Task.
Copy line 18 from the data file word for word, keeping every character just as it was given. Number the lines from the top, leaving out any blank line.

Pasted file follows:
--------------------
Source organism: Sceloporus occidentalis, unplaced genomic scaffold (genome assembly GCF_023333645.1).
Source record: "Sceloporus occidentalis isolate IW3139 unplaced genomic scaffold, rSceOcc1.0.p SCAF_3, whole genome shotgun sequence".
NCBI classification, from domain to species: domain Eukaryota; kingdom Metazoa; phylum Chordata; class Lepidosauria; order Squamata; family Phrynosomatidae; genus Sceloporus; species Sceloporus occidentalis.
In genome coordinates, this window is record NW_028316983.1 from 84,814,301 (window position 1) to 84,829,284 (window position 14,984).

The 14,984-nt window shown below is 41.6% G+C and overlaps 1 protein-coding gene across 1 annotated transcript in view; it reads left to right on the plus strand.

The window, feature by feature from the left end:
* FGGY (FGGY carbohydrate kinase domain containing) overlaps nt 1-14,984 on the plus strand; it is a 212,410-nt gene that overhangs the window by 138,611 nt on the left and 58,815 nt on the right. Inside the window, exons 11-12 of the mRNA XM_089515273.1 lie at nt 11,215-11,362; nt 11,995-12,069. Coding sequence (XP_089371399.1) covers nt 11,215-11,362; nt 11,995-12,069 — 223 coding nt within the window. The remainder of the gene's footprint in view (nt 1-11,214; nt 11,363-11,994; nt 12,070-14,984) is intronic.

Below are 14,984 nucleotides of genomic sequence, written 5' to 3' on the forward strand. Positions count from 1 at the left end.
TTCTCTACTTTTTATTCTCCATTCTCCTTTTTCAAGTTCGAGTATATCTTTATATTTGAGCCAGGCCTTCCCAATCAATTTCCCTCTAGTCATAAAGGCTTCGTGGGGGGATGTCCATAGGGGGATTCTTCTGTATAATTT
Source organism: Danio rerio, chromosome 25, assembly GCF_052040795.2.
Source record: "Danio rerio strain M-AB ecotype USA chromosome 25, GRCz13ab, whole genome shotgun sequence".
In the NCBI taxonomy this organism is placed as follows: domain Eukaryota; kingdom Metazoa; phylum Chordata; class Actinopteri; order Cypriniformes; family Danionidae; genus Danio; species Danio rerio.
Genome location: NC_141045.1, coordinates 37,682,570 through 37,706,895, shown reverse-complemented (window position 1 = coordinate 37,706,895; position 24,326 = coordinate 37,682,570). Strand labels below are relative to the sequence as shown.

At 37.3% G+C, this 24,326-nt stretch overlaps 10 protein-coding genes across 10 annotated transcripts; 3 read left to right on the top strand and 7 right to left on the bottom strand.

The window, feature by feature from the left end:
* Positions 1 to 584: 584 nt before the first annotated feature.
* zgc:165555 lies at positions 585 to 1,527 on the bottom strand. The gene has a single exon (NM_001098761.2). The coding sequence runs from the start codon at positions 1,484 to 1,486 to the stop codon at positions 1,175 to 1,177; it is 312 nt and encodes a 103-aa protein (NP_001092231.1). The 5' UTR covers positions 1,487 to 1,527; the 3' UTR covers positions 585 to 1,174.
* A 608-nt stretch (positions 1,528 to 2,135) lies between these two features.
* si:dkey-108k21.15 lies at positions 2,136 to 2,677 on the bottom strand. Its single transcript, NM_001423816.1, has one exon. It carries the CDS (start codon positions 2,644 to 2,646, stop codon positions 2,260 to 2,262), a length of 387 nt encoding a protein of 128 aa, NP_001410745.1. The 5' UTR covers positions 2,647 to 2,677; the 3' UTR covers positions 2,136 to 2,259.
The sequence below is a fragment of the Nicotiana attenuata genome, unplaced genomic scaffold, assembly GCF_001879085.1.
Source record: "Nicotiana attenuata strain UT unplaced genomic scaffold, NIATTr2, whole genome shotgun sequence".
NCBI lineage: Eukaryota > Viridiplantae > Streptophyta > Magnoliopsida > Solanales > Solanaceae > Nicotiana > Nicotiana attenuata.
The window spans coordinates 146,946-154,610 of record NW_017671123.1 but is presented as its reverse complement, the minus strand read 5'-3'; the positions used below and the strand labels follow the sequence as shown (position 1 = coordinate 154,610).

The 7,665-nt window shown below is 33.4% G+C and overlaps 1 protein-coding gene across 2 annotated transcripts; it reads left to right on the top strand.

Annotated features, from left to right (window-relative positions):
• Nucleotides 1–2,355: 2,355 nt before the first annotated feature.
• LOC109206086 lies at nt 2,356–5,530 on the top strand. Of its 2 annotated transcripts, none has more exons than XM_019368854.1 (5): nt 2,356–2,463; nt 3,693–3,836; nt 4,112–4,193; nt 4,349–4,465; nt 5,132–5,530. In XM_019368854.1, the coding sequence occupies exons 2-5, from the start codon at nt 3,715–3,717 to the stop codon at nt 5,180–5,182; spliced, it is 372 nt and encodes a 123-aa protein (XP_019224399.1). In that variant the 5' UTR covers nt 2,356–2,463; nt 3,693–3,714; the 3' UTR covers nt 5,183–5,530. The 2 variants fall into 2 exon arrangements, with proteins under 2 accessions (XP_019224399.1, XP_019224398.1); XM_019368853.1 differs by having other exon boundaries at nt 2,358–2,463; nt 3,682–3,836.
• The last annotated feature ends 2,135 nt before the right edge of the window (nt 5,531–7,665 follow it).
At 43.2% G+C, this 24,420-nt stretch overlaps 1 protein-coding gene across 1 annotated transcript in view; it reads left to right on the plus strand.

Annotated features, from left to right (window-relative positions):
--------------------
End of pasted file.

* A 608-nt stretch (positions 1,528 to 2,135) lies between these two features.